Over my semester as a study of gender & sexuality studies, I have encountered a multitude of concepts, theories, authors, and readings that have lead me to develop a new understanding of the world and its workings. Beyond what I have learned in the formal setting of class, I have learned how to approach my society and other cultures with a new outlook on the structures in place. This course in gender & sexuality studies will provide me with valuable knowledge as I rapidly approach my junior year study abroad experience. I intend to go to St. Petersburg, Russia for my junior year to continue my study of political science & Russian language & culture. I will bring several key concepts from gender & sexuality studies to my abroad experience that will undoubtedly guide me to be a more respectful guest and to exercise cultural relativism in my host country.
Having read Lila Abu-Lughod’s “Do Muslim Women Really Need Saving? Anthropological Reflections on Cultural Relativism and Its Others,” I have come to understand the danger of approaching new cultures with a savior complex, be it intentionally or subliminally. In the often-ethnocentric perspective I have received as a student in the United States, Russia is very frequently presented as a country that is historically behind the times. One example that comes to my mind is that imperial serfdom is vehemently vilified, while the true horror of American slavery is often glossed over in the classroom. Vestiges of Cold War biases constantly tint the way Russia and its people are framed, in both the academic setting and within the news media. The same attitude often reflected onto the Middle East can be seen toward Russia, as well: the savior complex. Russia is constantly portrayed as deeply sexist and backward compared to the West, which propagates a dangerous notion that these women need us to save them from the evils of their repressive society. This portrayal rests on the highly problematic progress narrative that we attempted to deconstruct throughout the semester. Furthermore, all societies are sexist. It strikes me as a deflection to address our own unjust power structures to pass the buck to a “more sexist country.”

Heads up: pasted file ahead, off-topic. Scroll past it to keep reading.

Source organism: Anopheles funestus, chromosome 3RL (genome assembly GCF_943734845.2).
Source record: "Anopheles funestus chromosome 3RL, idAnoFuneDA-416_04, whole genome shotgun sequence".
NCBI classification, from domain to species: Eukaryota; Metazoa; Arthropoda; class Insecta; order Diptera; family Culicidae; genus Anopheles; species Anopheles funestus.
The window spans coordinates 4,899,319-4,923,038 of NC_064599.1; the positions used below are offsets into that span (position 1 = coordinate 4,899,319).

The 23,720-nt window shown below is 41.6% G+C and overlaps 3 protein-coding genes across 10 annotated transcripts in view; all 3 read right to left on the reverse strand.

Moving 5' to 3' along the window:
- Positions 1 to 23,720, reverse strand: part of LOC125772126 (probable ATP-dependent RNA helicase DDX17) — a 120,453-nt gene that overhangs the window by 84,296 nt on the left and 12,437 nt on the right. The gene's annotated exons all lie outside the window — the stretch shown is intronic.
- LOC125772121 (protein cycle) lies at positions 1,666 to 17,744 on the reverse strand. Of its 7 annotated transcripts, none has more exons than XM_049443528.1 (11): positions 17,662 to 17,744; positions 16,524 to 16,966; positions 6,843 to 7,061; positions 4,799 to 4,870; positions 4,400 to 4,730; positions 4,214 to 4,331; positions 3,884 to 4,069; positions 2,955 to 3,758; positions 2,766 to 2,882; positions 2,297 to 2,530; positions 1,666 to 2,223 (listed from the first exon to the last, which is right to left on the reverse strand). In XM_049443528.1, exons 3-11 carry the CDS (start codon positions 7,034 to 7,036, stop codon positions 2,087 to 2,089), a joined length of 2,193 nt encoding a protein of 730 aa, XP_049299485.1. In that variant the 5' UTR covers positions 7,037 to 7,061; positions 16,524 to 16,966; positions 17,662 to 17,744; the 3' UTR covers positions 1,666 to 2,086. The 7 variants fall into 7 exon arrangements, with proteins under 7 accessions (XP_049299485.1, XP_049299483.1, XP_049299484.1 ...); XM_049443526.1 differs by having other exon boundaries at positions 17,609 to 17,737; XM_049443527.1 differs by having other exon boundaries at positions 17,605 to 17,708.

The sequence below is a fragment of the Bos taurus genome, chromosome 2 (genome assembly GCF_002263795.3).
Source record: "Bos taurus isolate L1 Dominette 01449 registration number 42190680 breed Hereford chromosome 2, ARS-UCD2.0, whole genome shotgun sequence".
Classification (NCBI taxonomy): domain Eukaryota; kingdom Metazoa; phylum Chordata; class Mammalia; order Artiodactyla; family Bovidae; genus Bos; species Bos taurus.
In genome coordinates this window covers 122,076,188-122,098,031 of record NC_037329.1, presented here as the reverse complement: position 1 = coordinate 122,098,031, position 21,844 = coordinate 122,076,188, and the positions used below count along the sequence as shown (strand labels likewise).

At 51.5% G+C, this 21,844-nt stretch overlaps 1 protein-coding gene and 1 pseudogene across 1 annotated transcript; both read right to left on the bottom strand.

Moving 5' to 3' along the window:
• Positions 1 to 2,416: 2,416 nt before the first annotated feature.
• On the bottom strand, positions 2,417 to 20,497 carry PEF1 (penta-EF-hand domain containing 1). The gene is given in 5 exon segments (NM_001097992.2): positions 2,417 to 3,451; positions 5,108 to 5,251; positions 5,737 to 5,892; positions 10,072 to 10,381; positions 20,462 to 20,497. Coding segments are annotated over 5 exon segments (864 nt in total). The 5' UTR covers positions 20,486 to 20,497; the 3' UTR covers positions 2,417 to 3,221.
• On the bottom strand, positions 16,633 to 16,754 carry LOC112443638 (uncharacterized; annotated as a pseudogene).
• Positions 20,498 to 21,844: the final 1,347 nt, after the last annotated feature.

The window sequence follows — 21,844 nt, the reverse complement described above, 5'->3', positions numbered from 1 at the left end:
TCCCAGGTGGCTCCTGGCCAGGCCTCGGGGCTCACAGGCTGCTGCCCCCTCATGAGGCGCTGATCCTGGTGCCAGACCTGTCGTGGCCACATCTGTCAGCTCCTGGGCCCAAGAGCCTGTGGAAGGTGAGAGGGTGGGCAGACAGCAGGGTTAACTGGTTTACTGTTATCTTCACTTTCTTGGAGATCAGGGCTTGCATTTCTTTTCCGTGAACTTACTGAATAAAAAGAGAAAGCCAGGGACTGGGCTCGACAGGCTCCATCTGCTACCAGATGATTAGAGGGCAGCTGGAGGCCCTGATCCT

Connected to the savior complex is a key concept that was completely new to me this semester: homonationalism. Russian President Vladimir Putin has supported undeniably homophobic legislation and civil society has displayed violence toward LGBTQ individuals. However, much like our discussion of the Middle East, homonationalism has permeated through our thoughts on queerness in Russia. Despite the marginalization of queer identities in the United States, our (recent) legalization of same-sex marriage and our general acceptance of white, upper class gay couples can lead to criticism of Russia’s extreme anti-gay laws because, hey, at least the U.S. is better than them! I have certainly heard my fair share of Russia and Middle Eastern countries labeled as homophobic and anti-gay, but it wasn’t until GSS this semester that I realized that, despite American criticism, we certainly don’t live in a society accepting of most queer identities and lifestyles.
This semester has challenged the way I think about nearly everything. I no longer think of anything as “natural,” and no longer accept aspects of my culture as normatively right or better. I look forward to bringing my new knowledge on my adventure abroad and beyond.